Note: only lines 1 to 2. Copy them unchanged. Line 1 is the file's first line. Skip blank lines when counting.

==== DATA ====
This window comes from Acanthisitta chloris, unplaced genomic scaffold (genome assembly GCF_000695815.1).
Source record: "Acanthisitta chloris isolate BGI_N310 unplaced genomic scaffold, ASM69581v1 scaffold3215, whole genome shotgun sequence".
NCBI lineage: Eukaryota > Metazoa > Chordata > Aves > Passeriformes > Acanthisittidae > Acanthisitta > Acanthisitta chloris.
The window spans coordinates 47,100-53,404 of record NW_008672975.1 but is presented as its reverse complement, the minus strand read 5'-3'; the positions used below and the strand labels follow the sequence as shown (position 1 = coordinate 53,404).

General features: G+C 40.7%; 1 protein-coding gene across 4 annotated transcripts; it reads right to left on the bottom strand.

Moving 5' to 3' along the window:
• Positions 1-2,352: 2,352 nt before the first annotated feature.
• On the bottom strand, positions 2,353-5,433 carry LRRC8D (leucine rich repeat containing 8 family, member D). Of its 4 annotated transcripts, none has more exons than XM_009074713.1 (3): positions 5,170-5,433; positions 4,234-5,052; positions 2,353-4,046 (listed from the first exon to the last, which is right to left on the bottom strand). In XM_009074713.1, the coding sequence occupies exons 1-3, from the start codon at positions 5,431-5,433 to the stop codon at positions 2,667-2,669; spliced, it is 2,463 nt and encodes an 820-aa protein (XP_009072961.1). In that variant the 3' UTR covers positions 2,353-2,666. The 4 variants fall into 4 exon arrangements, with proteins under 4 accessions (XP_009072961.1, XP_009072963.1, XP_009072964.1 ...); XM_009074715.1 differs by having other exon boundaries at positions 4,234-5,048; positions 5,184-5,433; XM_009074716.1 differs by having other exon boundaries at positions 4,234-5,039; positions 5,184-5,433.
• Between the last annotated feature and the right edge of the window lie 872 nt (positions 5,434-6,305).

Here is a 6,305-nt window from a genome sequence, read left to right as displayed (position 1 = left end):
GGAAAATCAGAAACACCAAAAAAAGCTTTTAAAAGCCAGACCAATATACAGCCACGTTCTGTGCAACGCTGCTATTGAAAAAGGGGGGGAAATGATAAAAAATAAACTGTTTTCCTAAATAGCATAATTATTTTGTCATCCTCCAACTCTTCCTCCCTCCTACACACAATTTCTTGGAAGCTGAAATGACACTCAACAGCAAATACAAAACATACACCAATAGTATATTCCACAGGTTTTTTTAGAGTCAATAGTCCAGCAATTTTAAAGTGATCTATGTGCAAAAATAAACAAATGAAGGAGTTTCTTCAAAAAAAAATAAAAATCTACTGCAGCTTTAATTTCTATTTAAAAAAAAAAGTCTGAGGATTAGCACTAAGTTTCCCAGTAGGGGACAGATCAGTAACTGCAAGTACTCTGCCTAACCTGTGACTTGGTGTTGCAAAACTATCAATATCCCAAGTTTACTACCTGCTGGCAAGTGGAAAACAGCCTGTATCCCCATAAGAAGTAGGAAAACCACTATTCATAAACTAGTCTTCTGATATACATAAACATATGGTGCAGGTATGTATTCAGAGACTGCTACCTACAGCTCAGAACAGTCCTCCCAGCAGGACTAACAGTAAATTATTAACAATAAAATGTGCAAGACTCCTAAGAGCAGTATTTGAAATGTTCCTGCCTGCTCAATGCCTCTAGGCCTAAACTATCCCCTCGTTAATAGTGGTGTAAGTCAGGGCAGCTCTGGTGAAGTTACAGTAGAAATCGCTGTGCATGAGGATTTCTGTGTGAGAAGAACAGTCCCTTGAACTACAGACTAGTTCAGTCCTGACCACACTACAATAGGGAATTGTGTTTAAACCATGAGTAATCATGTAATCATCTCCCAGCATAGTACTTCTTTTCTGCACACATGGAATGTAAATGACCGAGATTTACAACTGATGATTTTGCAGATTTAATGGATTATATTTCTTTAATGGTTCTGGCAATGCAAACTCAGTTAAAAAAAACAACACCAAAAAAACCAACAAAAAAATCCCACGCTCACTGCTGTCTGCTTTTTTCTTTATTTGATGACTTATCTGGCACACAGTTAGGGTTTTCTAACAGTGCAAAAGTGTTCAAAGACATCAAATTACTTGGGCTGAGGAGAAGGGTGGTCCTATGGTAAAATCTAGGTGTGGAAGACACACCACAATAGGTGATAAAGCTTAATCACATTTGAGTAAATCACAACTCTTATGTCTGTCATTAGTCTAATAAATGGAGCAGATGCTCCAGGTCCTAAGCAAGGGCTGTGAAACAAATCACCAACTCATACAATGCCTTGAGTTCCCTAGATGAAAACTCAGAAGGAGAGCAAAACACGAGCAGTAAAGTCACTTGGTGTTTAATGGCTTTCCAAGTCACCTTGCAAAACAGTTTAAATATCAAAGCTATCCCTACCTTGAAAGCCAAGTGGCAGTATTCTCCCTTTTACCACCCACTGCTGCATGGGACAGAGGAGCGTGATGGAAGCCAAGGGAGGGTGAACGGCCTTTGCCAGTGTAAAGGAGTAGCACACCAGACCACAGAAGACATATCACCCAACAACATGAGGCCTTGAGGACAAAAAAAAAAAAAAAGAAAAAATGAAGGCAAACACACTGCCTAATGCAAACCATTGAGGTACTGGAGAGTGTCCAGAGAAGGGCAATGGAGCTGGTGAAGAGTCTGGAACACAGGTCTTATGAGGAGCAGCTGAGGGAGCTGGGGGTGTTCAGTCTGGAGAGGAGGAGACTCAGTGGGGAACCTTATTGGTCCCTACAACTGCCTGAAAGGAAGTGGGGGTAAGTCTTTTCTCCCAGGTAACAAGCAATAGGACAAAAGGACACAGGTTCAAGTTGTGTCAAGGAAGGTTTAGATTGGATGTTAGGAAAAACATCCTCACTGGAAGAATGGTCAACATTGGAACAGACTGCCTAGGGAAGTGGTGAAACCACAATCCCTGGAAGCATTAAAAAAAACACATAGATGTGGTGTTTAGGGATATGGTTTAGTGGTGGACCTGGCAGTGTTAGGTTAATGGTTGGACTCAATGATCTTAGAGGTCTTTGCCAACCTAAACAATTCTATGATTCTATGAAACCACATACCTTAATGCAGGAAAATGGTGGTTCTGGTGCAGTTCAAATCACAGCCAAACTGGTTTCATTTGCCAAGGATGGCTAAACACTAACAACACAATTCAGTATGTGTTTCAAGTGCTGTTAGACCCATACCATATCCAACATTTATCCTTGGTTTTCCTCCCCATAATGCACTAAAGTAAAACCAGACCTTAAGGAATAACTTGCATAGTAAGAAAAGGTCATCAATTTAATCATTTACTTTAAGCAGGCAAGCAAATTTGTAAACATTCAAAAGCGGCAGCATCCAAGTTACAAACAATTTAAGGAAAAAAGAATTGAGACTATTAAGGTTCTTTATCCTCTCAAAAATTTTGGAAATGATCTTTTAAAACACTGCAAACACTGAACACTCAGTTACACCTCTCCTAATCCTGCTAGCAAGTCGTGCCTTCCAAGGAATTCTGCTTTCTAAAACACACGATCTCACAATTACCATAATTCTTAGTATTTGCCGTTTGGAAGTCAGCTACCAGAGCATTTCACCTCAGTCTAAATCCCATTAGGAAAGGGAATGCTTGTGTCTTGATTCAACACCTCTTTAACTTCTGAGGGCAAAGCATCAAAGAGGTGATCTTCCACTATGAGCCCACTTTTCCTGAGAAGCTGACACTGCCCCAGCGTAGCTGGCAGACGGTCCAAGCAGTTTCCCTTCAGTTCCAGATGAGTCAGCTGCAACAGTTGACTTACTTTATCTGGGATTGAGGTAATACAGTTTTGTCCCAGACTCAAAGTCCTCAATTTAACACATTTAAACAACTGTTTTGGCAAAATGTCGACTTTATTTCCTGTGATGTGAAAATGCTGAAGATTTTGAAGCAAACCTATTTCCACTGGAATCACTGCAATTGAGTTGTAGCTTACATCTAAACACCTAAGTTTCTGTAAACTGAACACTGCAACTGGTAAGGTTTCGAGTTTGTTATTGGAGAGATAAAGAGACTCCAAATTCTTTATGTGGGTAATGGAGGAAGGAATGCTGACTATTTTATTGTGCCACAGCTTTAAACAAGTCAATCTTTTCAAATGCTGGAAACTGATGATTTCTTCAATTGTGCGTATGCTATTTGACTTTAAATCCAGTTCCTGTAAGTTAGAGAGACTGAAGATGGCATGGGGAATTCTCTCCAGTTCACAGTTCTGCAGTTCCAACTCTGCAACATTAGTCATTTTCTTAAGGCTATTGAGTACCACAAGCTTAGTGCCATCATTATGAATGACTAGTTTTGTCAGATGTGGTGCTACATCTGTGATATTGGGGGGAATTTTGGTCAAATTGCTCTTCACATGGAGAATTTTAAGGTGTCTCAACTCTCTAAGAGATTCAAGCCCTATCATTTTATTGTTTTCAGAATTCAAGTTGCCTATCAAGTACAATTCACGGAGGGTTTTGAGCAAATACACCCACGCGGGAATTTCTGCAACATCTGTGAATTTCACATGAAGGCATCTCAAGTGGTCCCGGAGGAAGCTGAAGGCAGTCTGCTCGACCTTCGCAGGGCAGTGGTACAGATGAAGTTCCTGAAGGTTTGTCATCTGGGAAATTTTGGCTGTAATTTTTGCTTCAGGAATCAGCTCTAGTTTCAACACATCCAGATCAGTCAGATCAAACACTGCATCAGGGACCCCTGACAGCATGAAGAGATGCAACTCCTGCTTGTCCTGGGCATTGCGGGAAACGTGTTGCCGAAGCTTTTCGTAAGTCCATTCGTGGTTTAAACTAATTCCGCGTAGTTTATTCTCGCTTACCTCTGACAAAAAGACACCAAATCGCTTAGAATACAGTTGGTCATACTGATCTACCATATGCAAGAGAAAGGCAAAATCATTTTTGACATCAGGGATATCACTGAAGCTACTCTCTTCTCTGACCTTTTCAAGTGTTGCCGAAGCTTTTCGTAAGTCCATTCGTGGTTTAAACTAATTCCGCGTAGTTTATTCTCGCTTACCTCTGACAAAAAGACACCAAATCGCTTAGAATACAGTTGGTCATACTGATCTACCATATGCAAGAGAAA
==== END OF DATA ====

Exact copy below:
This window comes from Acanthisitta chloris, unplaced genomic scaffold (genome assembly GCF_000695815.1).
Source record: "Acanthisitta chloris isolate BGI_N310 unplaced genomic scaffold, ASM69581v1 scaffold3215, whole genome shotgun sequence".